The same amount of dividends collected from February 2020 to May 2020 was as a result of the following activity within my taxable accounts:
I benefited from $1.44 in additional dividends from Williams Sonoma (WSM) as a result of my purchase of another 3 shares in March.
I also received an extra $3.36 in distributions from Energy Transfer (ET) because of my decision to purchase 10 units of ET during my March buying spree and 1 unit of ET in February.
I received an extra $1.76 in dividends from British American Tobacco (BTI) as a result of my purchase of 3 shares in March, net of ADR fees.
I also benefited from my purchase of 2 units of Magellan Midstream Partners (MMP), which boosted my dividend income by $2.06 during May.
My purchase of an additional 3 shares of Realty Income (O) in March and O's dividend increase resulted in an additional $0.70 in dividend income in May.
Another purchase that boosted my dividend income was my purchase of 1 share of AbbVie (ABBV), which added $1.18 to my May dividend income.
My purchase of 16 shares of Main Street Capital (MAIN) in March resulted in an extra $3.28 in dividend income collected in May.
I also collected an additional $0.02 in dividend income as a result of Tanger Factory Outlet Centers' dividend increase, though the company later suspended its dividend, which will likely impact my August income report.
EQM Midstream Partners' (EQM) recently announced distribution cut affected my distributions for the first time in this report, which resulted in a $3.09 reduction in May distribution income.
I also added 12 shares of ONEOK (OKE) in March, which led to an additional $11.22 in dividend income during May.
My purchase of an additional 5 units of Enterprise Products Partners (EPD) resulted in an additional $2.23 in distribution income in May.
My purchase of another share of General Dynamics (GD) in March and GD's recent dividend increase boosted my dividend income by $1.26 in May.
The March purchase of an additional 2 shares of Lowe's (LOW) added $1.10 to my May dividend income.
An additional 3 shares of AT&T (T) that I also purchased in March added $1.56 to my May dividend income.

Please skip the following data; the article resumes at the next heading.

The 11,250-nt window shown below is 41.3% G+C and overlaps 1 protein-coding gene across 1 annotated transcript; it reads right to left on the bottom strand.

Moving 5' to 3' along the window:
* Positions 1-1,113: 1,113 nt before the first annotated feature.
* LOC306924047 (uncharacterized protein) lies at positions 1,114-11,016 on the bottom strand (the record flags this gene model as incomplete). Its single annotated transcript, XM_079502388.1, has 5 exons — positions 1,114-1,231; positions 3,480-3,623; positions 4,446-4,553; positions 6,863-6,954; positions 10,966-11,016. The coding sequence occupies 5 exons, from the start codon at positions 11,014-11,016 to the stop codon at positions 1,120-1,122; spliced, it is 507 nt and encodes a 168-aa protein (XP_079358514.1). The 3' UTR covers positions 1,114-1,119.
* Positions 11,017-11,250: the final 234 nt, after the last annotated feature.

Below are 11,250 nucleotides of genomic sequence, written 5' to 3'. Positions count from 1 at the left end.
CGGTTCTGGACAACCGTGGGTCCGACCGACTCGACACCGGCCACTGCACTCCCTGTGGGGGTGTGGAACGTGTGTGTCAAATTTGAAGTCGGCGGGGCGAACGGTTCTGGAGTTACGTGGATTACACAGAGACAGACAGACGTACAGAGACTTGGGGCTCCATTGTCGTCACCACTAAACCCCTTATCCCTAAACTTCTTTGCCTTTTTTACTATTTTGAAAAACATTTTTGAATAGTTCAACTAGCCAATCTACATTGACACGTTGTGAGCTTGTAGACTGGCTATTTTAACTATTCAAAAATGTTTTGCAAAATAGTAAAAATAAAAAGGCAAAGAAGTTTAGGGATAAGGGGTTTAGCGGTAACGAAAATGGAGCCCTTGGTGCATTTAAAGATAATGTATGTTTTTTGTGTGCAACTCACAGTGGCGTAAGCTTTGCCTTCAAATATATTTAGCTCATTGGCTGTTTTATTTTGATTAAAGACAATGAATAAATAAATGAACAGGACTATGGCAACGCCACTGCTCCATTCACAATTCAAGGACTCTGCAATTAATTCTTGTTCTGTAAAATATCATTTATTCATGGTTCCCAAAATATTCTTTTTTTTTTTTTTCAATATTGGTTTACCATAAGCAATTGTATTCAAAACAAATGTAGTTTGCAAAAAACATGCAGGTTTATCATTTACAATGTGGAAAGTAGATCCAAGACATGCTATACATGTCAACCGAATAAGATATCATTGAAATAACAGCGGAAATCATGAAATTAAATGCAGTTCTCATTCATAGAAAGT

Due to the timing of The GEO Group's dividend payment, I collected $5.76 less in dividends during the month of May.
Due to the fact that Simon Property Group is deferring its dividend announcement until June, my dividend income was $6.30 less in May than it was in February.
My Robinhood Gold subscription deducted $5.00 from my net dividend income and the interest on my margin deducted $10.99 from my net dividend income.
The final activity came within my M1 Finance portfolio, again, when EQM Midstream Partners paid me $0.03 less in distributions compared to February.
Overall, I'm pleased with a steady mid-quarter month in May compared to February as it was a few months ago that we began to see the impact of dividend cuts and suspensions within my portfolio and many other dividend investor's portfolios.
While I do believe that there will be a couple more cuts within my portfolio over the next two months, I am encouraged by the fact that I have paid down nearly $2,500 (half of my total margin heading into May) and over 60% of the margin that I intend to pay off as I plan on using the first $1,000 in interest free margin to essentially cover the cost of Robinhood Gold with dividends on that $1,000 to access Morningstar's reports and the other benefits of Robinhood Gold.
The significant deleveraging that I was able to execute during May will more than offset the impact of any of the dividend cuts that I am expecting in the next two months and since I anticipate that I will begin investing to the tune of $1,500-$2,000/month once again beginning in July, I am forecasting a slight uptick in my August dividend income, approaching $100 net of Robinhood Gold fees and interest.
How was your May in terms of dividends collected?
Did you benefit from any first time dividend payments from new holdings?
What are you forecasting for your August dividend income?
As always, I thank you for your readership and welcome comments in the comment section below.